Lois Clark, a Church of the Brethren member, has received attention from the South Bend Tribune as a unique role model as a longtime activist. An article by Tribune correspondent Kathy Borlik published Sept. 6 reported that Clark “recently celebrated her 98th birthday [on Aug. 18] by receiving dozens of cards from area friends who wrote original poems in her honor.” She is described as having “a sparkle in her eyes when she talks about getting involved in causes such as the United Religious Community, League of Women Voters, Head Start, and the Parent Teacher Association. She never moved anything to the backburner. She has devoted her life to reducing violence, hostility, and prejudice. Sounds like someone we need now.” In the article, Clark attributed her activism to her Church of the Brethren pastor father and to her grandfathers who founded Church of the Brethren congregations. “You asked what keeps me going. My beliefs and my need to promote peace, justice and democracy,” she said. “Life has been very good to me.” Find the full article at www.southbendtribune.com/news/community/activism-has-made-98-year-old-lois-clark-a-role-model-for-many/article_576b4628-ed7c-11ea-ae84-17b7957e29ba.html .

A portion of the Hymn Society’s article about Nancy Faus-Mullen, written by Eileen M. Johnson.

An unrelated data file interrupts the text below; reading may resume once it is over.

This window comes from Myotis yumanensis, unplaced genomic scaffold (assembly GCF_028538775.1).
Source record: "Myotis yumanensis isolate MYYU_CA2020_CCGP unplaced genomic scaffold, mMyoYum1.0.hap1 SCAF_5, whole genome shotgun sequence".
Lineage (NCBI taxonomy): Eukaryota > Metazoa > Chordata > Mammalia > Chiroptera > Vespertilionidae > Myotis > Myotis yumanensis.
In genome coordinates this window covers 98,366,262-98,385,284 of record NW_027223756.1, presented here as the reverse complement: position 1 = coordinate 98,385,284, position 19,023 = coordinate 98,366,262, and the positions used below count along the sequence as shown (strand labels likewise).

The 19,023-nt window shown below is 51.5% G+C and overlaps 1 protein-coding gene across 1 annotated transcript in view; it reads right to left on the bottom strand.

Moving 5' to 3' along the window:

Nancy Faus-Mullen of Richmond, Ind., who is Brightbill Professor Emerita of Ministry Studies at Bethany Theological Seminary, has been named a Fellow of the Hymn Society of North America. She received this highest honor from the society at the 2020 Hymn Society Conference this summer. Jeffrey Clouser, director of Music Ministries at Palmyra (Pa.) Church of the Brethren, provided Newsline with a copy of the Hymn Society article about Faus-Mullen, written by Eileen M. Johnson. The article noted that the award was conferred for her work as a hymnal editor, an educator, a researcher in the area of Brethren hymnody, and for continuously promoting the voice of the congregation through song. Faus-Mullen was a key figure in the creation of Hymnal: A Worship Book as a joint publication of the Church of the Brethren and the Mennonite denominations, chairing the hymnal project from 1986 to 1992. She then chaired the committee that created the follow-up Hymnal Supplement. Her personal history includes some firsts, according to the article: When she started at Bethany Seminary in 1976 as campus pastor she was the first woman to serve on the faculty in several decades, and she also was the first ordained woman to serve on the faculty. After 1977 she became Instructor in Church Music and in the 1980s revitalized the seminary’s music program, directing the seminary choir for chapel services and tours. Previous to her service at Bethany, she taught at Juniata College in Huntingdon, Pa. She joined the Hymn Society when she was a seminary student in the 1950s, and ended up as a life member and served as president from 2000 to 2002. She was an early advocate for inclusive language, the article said, and also embodied Brethren values of peace and justice in her work. The article quoted from her foreword to her hymn collection Singing for Peace: “God’s peace and peace among nations come not simply from the absence of war but as we live and work and walk together in love and compassion. As we yearn for peace, pray for peace, and work for peace, may we do so Singing for Peace!”